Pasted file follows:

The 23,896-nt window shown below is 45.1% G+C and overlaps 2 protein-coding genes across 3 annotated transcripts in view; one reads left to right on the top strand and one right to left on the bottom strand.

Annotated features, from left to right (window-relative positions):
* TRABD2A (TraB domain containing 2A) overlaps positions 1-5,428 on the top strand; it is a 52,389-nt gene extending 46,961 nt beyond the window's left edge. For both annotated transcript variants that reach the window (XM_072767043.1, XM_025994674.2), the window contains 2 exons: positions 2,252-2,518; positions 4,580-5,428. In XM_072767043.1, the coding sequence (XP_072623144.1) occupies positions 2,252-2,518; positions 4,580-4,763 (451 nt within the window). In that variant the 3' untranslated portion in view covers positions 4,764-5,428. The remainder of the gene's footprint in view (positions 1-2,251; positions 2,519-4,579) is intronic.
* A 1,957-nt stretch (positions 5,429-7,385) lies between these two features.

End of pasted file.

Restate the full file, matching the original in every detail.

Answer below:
The 23,896-nt window shown below is 45.1% G+C and overlaps 2 protein-coding genes across 3 annotated transcripts in view; one reads left to right on the top strand and one right to left on the bottom strand.

Annotated features, from left to right (window-relative positions):
* TRABD2A (TraB domain containing 2A) overlaps positions 1-5,428 on the top strand; it is a 52,389-nt gene extending 46,961 nt beyond the window's left edge. For both annotated transcript variants that reach the window (XM_072767043.1, XM_025994674.2), the window contains 2 exons: positions 2,252-2,518; positions 4,580-5,428. In XM_072767043.1, the coding sequence (XP_072623144.1) occupies positions 2,252-2,518; positions 4,580-4,763 (451 nt within the window). In that variant the 3' untranslated portion in view covers positions 4,764-5,428. The remainder of the gene's footprint in view (positions 1-2,251; positions 2,519-4,579) is intronic.
* A 1,957-nt stretch (positions 5,429-7,385) lies between these two features.